Manage Storage in Linux

The IT Pro Challenge, Manage Storage in Linux, virtual lab introduces the fdisk utility and Terminal commands to create and handle storage space in the CentOS7 system. This virtual lab contributes skills necessary for System Administrators and other IT staff to partition and structure disk drives correctly, in addition to viewing storage data.

45 minutes
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The Manage Storage in Linux hands-on lab, part of the Linux: Command-Line and File System-Challenge Series, educates users on how to display storage information, partition a drive, assign filesystems to the partitions, and mount to specific directories. The learner also configures storage settings upon starting up the system.

Trainees gain essential skills administering and checking disk and filesystem set-up on a Linux CentOS7 server. The lab runs 30 to 45 minutes and requires completion in one sitting. The challenge does not allow pausing in the middle. Beginners who have run or constructed commands in Linux Terminal and used the vim text editor have the background needed to achieve all goals and objectives in the lab.

Completion of this challenge gives learners Command-Line abilities and familiarity with GNU parted utilities.

Most IT positions require knowledge about managing storage, partitions, and boot sectors. After a system loads a BIOS, a basic input/output system loaded onto a chip to communicate with the hardware, the master boot record (MBR) runs. The MBR tells the computer how drives divide and to launch the operating system. MBRs also describe the storage architecture on the computer.

Partitioning gives administrators the power to put different operating systems or file systems or create multiple software environments on the same machine. Often, one drive division mirrors another, redundant in case one part of the disk gets corrupted. By configuring disk partition and file systems, saved data can be placed on and retrieved from the drive. Corrupted files or partitions happen when the computer can no longer match the stored information that the user requested. Having a backup or mirror partition provides a non-corrupted version restored for the user.

Understand the scenario:

In this lab, you are a system administrator on a Linux server. You need to manage partitions on the server. First, you display the storage layout on the server. Next, you create, format, and mount two partitions. Finally, you configure the partitions to mount automatically when the system boots.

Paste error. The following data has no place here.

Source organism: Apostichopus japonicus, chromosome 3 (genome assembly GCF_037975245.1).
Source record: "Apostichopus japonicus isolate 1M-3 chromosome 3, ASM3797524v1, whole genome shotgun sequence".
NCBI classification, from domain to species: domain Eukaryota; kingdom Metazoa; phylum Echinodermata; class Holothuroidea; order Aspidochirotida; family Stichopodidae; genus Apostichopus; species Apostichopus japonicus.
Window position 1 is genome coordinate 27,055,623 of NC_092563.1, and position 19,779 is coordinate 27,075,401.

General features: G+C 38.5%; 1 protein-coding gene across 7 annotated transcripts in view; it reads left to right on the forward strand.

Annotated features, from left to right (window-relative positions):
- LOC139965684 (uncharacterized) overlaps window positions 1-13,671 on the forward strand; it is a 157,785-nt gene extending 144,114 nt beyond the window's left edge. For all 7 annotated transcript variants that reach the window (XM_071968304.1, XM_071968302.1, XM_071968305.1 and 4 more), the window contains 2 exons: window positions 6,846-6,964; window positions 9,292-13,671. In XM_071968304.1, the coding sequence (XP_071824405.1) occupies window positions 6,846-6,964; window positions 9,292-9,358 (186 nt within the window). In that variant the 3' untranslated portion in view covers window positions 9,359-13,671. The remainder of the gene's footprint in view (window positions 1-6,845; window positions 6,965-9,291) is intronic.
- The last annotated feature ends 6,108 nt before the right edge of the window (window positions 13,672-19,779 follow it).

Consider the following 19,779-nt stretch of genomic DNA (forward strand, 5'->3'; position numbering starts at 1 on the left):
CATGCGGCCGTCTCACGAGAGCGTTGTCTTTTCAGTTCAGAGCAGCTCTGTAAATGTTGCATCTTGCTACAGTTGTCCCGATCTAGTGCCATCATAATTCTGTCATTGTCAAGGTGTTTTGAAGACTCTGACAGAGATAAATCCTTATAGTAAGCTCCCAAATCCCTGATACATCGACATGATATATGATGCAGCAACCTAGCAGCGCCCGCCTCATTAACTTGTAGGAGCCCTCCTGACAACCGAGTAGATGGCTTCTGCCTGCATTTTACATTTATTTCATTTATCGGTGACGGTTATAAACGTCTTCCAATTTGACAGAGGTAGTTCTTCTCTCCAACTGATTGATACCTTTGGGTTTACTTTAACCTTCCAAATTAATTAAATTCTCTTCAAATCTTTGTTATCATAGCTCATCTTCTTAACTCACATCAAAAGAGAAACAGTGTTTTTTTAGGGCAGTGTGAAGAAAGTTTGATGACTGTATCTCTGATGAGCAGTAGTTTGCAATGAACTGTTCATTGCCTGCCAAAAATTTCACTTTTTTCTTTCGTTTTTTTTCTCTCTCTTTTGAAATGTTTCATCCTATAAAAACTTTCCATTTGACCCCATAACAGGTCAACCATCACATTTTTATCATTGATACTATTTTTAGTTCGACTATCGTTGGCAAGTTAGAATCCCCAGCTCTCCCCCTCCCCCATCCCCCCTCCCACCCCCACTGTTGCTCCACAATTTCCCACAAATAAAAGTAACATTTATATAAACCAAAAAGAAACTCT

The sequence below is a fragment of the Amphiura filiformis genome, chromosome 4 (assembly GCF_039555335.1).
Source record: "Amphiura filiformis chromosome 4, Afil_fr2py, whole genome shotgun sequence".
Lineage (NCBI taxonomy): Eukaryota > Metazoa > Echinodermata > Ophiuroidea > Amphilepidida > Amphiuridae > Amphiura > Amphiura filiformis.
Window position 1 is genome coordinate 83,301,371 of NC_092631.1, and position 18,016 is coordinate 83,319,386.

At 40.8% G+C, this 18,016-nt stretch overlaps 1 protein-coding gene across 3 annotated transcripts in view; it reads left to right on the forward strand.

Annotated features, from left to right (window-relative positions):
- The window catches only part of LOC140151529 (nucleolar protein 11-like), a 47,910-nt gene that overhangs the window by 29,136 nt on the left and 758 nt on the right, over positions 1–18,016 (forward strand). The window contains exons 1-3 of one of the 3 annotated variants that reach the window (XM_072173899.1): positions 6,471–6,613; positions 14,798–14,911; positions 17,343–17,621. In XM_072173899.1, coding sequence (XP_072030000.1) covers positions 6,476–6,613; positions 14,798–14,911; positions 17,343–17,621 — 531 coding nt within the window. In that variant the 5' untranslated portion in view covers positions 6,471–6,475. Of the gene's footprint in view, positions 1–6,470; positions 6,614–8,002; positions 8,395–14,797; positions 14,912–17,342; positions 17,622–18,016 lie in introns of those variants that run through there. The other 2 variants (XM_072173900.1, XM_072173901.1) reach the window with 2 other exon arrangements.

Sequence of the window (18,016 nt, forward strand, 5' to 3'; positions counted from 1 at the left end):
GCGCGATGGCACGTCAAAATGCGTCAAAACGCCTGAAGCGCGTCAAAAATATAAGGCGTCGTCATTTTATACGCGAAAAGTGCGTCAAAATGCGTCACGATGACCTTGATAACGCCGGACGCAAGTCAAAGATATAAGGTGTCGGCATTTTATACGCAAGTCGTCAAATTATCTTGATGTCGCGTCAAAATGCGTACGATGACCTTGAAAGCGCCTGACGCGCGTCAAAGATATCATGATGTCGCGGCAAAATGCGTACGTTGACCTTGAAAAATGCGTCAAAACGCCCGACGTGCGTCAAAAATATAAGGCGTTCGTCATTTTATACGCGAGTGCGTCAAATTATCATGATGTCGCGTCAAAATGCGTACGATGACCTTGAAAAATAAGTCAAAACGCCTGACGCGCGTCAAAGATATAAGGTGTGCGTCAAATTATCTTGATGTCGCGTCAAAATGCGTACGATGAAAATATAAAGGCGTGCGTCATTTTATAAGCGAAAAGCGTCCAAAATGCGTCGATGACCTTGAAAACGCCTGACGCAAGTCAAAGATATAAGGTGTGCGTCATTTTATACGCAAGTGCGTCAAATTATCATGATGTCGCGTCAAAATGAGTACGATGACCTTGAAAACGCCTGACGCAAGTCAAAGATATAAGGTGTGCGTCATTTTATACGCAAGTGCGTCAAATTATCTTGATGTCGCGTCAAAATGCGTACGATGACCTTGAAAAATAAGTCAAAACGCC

View the Current Partitions and Filesystems Using the ‘fdisk’ and ‘parted’ Commands:

This section sets up the lab by getting root privileges and opening the Terminal command line on the CentOS 7 Linux machine. Learners get fundamental information about a disk, its partition and file systems using ‘fdisk,’ ‘parted,’ ‘cat,’ ‘blkid,’ and ‘lsblk’ commands. The lab emphasizes the value of the universally unique identifier (UUID).

Each storage device and partition comes with a UUID that never changes. Remove the storage hardware from one machine and put it on another. The UUID remains the same. Knowing the UUID ensures that the correct disk or partition loads.

Add Partitions to the /dev/sda Disk:

Several subtasks to create partitions, filesystems and directories make up this lab module. Learners also mount the new partitions to specific file paths created. Upon completing this section, users will have hands-on experience with two different file systems: ext4 and XFS.

The ext4, created in 2006, protects partitions from corruption by journaling or recording metadata about file storage configurations. If the system crashes, it uses the journal to retrieve the last known integral saved data. The ext4 has higher performance and can deal with a higher file volume. XFS, a stable and reliable file system, provides an alternative to ext4.


At the end of this challenge, learners know how to retrieve partition configurations and create new partitions. Users also make filesystems on these partitions and attach them to directories. The learner sets up the system to load the new partition automatically upon system boot.